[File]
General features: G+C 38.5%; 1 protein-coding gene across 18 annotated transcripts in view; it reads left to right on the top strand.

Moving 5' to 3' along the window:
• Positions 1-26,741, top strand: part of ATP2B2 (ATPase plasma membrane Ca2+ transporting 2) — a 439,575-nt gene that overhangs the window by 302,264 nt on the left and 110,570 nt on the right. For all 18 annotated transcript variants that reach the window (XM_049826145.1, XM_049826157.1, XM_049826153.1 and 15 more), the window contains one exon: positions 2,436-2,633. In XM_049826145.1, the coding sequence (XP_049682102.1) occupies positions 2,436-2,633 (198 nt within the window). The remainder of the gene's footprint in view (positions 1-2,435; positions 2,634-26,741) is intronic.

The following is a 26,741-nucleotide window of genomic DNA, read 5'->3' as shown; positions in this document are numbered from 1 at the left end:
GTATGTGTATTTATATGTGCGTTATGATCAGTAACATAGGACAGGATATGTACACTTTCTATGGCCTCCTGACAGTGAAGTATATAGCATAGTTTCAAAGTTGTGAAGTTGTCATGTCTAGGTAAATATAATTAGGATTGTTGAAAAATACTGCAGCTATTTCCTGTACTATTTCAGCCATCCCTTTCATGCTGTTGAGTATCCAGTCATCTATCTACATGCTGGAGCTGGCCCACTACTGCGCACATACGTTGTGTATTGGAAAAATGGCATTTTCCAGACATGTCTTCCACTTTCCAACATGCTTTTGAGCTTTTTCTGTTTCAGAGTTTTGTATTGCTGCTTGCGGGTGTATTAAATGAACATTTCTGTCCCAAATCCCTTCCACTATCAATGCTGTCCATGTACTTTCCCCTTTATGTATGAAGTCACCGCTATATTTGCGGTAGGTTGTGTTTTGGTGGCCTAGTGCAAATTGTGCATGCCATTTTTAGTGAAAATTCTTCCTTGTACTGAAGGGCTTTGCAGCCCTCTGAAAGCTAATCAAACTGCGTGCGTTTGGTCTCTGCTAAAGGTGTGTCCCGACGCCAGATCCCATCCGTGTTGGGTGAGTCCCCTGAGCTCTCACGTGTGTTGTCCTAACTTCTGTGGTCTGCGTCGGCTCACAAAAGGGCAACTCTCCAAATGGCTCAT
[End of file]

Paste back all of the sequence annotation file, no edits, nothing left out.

General features: G+C 38.5%; 1 protein-coding gene across 18 annotated transcripts in view; it reads left to right on the top strand.

Moving 5' to 3' along the window:
• Positions 1-26,741, top strand: part of ATP2B2 (ATPase plasma membrane Ca2+ transporting 2) — a 439,575-nt gene that overhangs the window by 302,264 nt on the left and 110,570 nt on the right. For all 18 annotated transcript variants that reach the window (XM_049826145.1, XM_049826157.1, XM_049826153.1 and 15 more), the window contains one exon: positions 2,436-2,633. In XM_049826145.1, the coding sequence (XP_049682102.1) occupies positions 2,436-2,633 (198 nt within the window). The remainder of the gene's footprint in view (positions 1-2,435; positions 2,634-26,741) is intronic.

The following is a 26,741-nucleotide window of genomic DNA, read 5'->3' as shown; positions in this document are numbered from 1 at the left end:
GTATGTGTATTTATATGTGCGTTATGATCAGTAACATAGGACAGGATATGTACACTTTCTATGGCCTCCTGACAGTGAAGTATATAGCATAGTTTCAAAGTTGTGAAGTTGTCATGTCTAGGTAAATATAATTAGGATTGTTGAAAAATACTGCAGCTATTTCCTGTACTATTTCAGCCATCCCTTTCATGCTGTTGAGTATCCAGTCATCTATCTACATGCTGGAGCTGGCCCACTACTGCGCACATACGTTGTGTATTGGAAAAATGGCATTTTCCAGACATGTCTTCCACTTTCCAACATGCTTTTGAGCTTTTTCTGTTTCAGAGTTTTGTATTGCTGCTTGCGGGTGTATTAAATGAACATTTCTGTCCCAAATCCCTTCCACTATCAATGCTGTCCATGTACTTTCCCCTTTATGTATGAAGTCACCGCTATATTTGCGGTAGGTTGTGTTTTGGTGGCCTAGTGCAAATTGTGCATGCCATTTTTAGTGAAAATTCTTCCTTGTACTGAAGGGCTTTGCAGCCCTCTGAAAGCTAATCAAACTGCGTGCGTTTGGTCTCTGCTAAAGGTGTGTCCCGACGCCAGATCCCATCCGTGTTGGGTGAGTCCCCTGAGCTCTCACGTGTGTTGTCCTAACTTCTGTGGTCTGCGTCGGCTCACAAAAGGGCAACTCTCCAAATGGCTCAT